This was the "Introduction," which was paired with delicate duck confit spring rolls. (Being a vegetarian, I was served a kale salad instead—not the most hip-hop meal, but it tasted good.) As Frank n Dank's nimble rhymes on "The Anthem" bounced from the stereo, I sipped a delicious, fruity cocktail finished off with a spiced lemon wheel. The tracks were brief, so most of them were played twice or three times to give us time to enjoy the corresponding course.

Pairing music with food is a great creative undertaking, albeit a challenging one. Several years ago, a Detroit chef created a ritzy 10-course meal accompanying Radiohead's Kid A. The trouble with The Diary is that 14 courses is significantly more than 10, so things tended to blend into each other, much like Dilla's music.

Here's a blurry (sorry) shot of the menu. Each dish or drink corresponds to a track title:

The menu
The menu at a food-themed listening party for "The Diary." Zach Schonfeld/Newsweek

The music sounded great—spirited rhymes and woozy beats that had that unique J Dilla "swing," the slightest hint of syncopation between the bass and clap. (Great for relaxing, bad for dancing.) It sounds like nothing on the radio then or now, though Dilla's penchant for dusty, old soul samples has obviously inspired Kanye West.

As the sped-up Seals and Crofts sample of "The Shining Pt. 1 (Diamonds)" filled my ears, I ate perfectly seasoned Brussels sprouts out of a small, white carton. Dilla cheekily extols the virtues of diamonds ("Bling bling!/You with the whole team, get the pearls on the ding ding"), a reminder that gangsta rap still dominated the airwaves back in 2002. This track, like anything having to do with J Dilla, feels like an echo from a long-gone hip-hop era.

For the track's counterpart, "The Shining Pt. 2 (Ice)," we nibbled on actual ice—the edible kind—flavored with watermelon and bits. Meanwhile, my tablemates broke out into an impassioned discussion of BuzzFeed's exploding watermelon live stream and the Future of Media. I don't know if there's any subject Dilla's music is less interested in exploring than BuzzFeed and the Future of Media.

For "Trucks," a funky, synth-heavy tribute to "big-ass trucks with big-ass rims" with a hook that echoes Gary Numan's "Cars," we were served Coney Island–style hot dogs. That makes some thematic sense, I guess—who hasn't eaten hot dogs while driving around in a big-ass truck? I, along with the other vegetarian at my table, skipped this course (sorry, Dilla).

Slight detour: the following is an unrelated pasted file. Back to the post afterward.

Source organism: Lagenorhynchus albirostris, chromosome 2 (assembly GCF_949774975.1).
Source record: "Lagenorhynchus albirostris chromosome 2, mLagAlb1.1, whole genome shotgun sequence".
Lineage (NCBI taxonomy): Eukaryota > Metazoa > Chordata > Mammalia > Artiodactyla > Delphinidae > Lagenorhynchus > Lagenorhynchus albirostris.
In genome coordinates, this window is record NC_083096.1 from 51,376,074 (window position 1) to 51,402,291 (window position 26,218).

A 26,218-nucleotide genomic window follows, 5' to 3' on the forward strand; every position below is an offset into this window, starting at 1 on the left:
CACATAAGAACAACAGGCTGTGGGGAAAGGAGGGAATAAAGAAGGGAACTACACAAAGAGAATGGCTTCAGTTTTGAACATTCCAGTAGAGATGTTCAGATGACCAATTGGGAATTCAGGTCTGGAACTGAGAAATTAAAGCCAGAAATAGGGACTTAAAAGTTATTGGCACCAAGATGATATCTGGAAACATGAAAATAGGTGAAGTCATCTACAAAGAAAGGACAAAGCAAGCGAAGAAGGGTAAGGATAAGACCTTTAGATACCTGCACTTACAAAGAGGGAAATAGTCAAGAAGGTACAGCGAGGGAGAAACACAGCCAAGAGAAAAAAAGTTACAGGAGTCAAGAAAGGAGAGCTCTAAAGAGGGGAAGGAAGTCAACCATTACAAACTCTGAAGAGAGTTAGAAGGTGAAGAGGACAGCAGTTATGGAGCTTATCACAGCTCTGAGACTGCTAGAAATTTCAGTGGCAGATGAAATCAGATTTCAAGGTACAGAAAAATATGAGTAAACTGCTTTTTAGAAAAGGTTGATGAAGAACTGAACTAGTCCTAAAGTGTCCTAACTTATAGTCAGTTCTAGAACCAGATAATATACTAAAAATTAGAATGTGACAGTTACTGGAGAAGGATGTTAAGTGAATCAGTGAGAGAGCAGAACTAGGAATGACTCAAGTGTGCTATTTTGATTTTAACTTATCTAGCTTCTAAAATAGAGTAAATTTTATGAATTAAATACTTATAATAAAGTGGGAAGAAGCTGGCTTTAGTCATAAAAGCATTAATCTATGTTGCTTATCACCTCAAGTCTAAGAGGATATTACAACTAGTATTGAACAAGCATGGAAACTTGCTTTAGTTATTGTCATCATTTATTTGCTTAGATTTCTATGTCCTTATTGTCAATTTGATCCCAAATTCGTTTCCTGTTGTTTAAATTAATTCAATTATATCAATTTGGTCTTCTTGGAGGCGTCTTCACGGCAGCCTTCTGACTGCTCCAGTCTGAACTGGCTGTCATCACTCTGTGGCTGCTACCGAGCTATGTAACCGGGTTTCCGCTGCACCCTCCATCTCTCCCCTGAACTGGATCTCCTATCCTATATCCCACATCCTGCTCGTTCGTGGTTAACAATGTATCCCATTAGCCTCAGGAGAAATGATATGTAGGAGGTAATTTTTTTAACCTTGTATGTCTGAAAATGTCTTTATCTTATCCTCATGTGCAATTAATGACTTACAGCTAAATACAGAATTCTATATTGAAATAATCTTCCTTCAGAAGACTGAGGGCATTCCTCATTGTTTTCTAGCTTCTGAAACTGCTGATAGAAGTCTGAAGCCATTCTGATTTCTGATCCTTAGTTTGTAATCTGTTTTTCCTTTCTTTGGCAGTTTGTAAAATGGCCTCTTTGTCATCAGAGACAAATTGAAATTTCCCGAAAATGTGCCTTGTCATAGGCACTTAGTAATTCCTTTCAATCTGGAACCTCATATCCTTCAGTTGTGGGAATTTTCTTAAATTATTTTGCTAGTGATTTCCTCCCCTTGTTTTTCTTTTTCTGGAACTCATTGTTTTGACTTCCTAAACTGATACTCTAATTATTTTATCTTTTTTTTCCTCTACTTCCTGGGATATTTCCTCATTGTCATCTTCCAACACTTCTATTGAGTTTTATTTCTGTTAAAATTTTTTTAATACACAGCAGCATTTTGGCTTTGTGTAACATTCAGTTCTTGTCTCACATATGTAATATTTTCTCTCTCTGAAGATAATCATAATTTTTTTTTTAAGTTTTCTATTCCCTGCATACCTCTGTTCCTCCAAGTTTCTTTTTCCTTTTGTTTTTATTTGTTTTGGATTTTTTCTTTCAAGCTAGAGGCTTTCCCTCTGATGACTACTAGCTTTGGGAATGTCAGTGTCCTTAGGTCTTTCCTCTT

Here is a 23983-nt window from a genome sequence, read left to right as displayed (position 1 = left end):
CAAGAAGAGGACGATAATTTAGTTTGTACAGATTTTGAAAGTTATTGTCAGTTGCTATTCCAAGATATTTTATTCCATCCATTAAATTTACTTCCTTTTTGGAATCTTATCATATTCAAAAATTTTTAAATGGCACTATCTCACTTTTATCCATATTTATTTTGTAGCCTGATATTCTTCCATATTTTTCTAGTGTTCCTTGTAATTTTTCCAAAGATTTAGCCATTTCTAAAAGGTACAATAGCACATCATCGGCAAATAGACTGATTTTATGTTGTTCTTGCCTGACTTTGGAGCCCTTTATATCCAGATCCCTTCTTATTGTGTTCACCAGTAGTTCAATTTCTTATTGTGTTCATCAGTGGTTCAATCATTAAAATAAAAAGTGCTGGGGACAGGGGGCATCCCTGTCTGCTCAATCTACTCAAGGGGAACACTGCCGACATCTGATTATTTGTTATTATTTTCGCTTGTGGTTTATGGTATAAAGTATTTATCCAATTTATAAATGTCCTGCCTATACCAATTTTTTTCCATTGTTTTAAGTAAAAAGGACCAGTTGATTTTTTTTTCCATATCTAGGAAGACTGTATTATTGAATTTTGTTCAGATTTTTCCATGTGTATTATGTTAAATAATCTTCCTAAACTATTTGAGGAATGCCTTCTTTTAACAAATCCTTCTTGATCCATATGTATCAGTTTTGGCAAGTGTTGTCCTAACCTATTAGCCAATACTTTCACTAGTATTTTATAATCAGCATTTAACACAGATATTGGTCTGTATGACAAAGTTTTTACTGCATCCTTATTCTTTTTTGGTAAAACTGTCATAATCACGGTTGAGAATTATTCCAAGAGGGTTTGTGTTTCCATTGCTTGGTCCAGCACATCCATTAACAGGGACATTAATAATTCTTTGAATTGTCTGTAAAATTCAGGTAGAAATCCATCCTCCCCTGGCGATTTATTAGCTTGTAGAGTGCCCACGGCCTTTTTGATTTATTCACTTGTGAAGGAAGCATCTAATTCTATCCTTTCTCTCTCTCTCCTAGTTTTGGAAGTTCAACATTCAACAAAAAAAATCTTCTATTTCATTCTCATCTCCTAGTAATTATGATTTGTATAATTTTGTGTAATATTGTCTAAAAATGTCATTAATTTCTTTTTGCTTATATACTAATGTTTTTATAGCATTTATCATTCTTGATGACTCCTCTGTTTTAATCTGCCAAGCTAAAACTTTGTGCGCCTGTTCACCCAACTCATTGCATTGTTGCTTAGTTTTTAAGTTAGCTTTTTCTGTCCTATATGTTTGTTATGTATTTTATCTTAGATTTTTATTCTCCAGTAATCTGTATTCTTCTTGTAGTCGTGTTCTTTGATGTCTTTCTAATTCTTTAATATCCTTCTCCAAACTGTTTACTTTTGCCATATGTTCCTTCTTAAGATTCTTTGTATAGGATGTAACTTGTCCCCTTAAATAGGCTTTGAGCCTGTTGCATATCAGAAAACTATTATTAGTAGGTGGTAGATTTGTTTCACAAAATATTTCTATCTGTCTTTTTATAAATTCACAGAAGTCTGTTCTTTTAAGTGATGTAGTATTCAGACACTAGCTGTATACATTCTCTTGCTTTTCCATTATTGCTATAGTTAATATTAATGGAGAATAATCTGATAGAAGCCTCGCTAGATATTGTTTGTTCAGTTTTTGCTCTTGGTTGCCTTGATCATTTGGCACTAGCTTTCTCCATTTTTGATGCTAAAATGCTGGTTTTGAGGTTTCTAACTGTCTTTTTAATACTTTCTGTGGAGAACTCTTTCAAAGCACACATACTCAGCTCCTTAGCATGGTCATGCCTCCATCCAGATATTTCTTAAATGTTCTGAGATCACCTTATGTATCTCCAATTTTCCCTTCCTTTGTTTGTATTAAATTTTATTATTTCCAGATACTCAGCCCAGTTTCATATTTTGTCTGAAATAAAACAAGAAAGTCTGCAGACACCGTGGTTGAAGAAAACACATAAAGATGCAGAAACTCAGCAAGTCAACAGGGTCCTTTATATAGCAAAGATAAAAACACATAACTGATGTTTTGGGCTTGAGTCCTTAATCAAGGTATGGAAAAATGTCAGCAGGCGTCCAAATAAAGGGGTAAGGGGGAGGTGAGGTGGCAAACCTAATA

Snoop Dogg makes an appearance on "Gangsta Boogie" (paired with creamy mac and cheese), with a reference to President Barack Obama that's momentarily disorienting in the context of the album's early-2000s pedigree. On "Drive Me Wild," I picked at grits to the tune of the funkiest organ line this side of DJ Shadow's "Organ Donor."

My tablemates, some of whom work at Dilla's now-label, Mass Appeal, told me about the archival videos they'd found of the producer working on the album 15 years ago. They'd heard the album already. "I wake up some mornings with that beat in my head," one Mass Appeal staffer said of "So Far."

The remainder of the meal was a blur. The wait staff sped things up and let the album play out. There was vegetarian fried "chicken," white rum cocktails, falsetto-smooth hooks ("The Creep"), still more cocktails (shout-out to chocolate bourbon) and a frenzied cut bemoaning police brutality that could have been written in the wake of Michael Brown and Freddie Gray ("Fuck the Police").

Walking out of Sweet Chick two and a half hours after I arrived, I felt sated, buzzed and a little overwhelmed. My head swam with competing cocktails and sounds. The world looked woozy, but nice.

It was a little like the way you feel after listening to J Dilla.